Wednesday, 6 August 2014
On my garden patrol this morning I spotted some powdery mildew on a couple of my new Verbena bonariensis plants. I suppose it was almost inevitable as I prefer to grow my plants hard - this means no water for them unless they look absolutely desperate.
This approach means plants root themselves more deeply and have a better chance of survival during spells of dry weather like we've had lately. However, it also means I run the risk of problems like today's, especially with any garden newbies planted late in the season.
We've had a good drop of rain overnight, so this should help my plants survive. I'll mulch them later today to help lock in the moisture as it's water stress which encourages the mildew to take hold. I've also removed the infected leaves and sprayed the rest with a milky drink.*
I'm also pleased to find there's a use for my infected leaves. Oliver Ellingham at Reading University has started a PhD - sponsored by the RHS - researching the various mildew species.** He's launched a powdery mildew survey to help him gather samples from a much wider area over the next couple of years than he can manage on his own. I've bagged up my leaves ready to send to him together with details of their location.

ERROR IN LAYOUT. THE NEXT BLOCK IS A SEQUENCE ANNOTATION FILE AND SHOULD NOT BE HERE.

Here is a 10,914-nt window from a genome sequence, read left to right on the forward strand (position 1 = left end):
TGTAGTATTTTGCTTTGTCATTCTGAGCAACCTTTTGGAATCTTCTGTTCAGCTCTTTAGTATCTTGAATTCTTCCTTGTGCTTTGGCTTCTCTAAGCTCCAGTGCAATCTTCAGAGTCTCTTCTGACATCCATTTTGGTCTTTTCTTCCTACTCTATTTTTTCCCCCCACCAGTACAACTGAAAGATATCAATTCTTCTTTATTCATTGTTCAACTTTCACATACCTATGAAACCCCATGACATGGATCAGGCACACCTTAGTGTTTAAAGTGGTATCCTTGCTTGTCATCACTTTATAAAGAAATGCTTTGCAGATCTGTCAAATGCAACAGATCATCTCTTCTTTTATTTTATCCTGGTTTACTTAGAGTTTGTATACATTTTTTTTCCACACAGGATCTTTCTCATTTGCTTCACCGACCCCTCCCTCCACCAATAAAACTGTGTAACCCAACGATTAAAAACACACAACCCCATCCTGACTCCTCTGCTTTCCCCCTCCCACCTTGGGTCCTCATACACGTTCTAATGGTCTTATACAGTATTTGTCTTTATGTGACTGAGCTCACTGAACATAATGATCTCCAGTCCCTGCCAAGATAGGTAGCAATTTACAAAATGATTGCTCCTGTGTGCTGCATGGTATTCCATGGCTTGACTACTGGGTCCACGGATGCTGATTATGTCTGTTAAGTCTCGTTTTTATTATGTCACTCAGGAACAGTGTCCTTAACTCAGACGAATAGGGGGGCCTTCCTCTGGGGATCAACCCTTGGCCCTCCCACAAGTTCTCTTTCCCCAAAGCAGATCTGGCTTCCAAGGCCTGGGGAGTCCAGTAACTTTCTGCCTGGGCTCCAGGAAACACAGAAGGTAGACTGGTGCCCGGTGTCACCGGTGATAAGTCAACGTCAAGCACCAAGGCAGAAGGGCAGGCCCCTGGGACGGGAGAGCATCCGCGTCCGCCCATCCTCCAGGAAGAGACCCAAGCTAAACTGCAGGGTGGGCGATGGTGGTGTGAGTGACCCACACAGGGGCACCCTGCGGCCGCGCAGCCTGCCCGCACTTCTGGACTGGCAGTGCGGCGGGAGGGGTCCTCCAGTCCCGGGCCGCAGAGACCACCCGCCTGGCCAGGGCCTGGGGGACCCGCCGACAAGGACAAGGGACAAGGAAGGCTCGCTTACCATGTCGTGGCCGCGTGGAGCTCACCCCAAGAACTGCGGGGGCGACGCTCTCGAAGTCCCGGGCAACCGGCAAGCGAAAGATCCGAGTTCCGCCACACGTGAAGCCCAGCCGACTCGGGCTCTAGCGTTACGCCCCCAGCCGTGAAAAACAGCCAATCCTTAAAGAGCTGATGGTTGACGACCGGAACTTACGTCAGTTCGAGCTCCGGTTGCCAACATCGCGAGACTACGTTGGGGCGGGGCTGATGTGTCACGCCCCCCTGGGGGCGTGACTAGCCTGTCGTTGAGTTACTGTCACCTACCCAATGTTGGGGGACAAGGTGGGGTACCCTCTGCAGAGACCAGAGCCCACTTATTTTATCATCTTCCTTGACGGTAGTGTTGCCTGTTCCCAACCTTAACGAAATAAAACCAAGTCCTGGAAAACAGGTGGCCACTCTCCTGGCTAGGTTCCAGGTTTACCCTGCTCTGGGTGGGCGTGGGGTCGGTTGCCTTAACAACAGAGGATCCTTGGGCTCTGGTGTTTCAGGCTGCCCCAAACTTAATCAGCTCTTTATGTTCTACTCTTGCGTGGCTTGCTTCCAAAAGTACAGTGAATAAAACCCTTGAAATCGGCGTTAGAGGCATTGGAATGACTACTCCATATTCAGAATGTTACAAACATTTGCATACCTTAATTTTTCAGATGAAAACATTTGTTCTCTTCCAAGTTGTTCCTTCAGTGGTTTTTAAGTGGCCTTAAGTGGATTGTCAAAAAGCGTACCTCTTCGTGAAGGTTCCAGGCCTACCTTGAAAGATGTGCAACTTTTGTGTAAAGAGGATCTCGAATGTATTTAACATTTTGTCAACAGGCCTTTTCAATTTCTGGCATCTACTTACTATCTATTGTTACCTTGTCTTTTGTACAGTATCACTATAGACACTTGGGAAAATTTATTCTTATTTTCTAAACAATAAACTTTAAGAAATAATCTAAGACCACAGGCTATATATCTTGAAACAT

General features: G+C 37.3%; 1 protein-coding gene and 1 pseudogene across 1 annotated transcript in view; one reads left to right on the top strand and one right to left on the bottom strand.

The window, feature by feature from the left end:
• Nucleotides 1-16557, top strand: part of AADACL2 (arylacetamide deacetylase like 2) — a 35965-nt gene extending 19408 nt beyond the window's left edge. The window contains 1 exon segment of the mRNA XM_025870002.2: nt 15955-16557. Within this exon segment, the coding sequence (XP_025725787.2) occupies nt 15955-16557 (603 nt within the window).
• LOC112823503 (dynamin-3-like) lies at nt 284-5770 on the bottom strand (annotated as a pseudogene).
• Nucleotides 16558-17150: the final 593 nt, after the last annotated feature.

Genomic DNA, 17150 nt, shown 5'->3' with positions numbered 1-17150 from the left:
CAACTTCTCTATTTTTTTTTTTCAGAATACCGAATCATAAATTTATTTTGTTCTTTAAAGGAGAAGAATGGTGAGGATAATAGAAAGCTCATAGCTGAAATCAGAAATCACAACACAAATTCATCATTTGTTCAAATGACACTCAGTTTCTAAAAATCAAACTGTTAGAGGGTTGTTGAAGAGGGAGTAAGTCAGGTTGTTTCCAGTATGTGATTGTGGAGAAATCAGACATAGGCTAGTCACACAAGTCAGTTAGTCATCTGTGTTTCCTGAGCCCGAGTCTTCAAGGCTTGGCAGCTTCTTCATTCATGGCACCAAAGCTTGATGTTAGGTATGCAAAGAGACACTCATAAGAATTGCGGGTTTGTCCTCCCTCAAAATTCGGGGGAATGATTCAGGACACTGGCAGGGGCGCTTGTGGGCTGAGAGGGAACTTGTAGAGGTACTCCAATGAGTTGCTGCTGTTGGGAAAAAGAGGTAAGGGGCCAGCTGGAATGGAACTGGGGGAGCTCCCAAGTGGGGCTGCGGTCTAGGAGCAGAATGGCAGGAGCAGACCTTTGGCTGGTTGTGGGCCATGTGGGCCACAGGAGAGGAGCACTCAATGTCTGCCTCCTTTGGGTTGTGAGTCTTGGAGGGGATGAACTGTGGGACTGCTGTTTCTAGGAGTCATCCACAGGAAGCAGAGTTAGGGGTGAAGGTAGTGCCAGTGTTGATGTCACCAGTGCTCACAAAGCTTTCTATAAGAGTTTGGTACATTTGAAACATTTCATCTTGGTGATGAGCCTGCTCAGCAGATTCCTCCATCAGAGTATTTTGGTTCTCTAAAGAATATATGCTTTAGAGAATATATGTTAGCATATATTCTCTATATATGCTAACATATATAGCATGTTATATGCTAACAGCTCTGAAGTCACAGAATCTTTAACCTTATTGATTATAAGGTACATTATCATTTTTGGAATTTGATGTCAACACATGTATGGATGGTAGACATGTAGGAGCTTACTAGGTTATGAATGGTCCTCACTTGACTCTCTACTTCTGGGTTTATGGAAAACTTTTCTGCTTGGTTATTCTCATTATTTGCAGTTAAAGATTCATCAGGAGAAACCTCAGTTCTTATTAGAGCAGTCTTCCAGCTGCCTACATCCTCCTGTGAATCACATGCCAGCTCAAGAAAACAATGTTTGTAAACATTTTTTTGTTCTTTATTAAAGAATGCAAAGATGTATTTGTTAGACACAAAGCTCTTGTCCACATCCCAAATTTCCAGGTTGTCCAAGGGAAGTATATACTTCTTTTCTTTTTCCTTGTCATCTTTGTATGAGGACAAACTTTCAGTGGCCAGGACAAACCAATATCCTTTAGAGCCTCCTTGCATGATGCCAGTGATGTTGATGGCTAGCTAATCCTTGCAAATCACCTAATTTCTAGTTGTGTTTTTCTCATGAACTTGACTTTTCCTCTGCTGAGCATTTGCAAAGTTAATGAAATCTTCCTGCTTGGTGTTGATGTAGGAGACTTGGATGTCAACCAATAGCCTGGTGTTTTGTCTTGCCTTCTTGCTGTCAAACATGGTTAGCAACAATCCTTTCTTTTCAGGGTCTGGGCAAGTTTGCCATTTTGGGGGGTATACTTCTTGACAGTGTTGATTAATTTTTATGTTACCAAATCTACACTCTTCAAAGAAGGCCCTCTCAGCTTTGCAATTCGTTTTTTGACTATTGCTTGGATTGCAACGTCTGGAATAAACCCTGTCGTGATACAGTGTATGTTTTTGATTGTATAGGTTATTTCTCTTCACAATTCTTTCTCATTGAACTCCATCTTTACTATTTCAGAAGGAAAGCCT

Oliver is using the samples to identify the geographical locations and plant hosts for each mildew species he identifies. Like the flying ant survey I blogged about (which is still on the go), I'm sure this citizen science approach will reveal unexpected insights into the fungus as well as helping him with his anticipated research.
Oliver and his Culham Research Group colleagues have a blog - it gives a fascinating insight into their projects and the methods they use. Having read Oliver's posts about his project, I wonder if the milky drink I sprayed on the asters and lupins close to the Verbena was needed - what if the mildew I have is host specific? I'm keeping an eye on the blog to see if this question's answered.
* = 50ml milk made up to 500ml in a spray bottle and used every 10 days or so - some websites recommend a higher milk concentration, so I'm experimenting. Apparently any milk will do as it's the milk's proteins which are believed to be effective against mildew rather than the fat. It's not a new remedy - researchers in Canada found milk was effective against mildew over 50 years ago.
You can find out more about this approach on the Grow Veg website and the RHS website has a general overview of mildew's treatment and biology.
** = apparently there are over 900 species on 10,000 host plants, so he has his work cut out!
Update - 20/8/2014: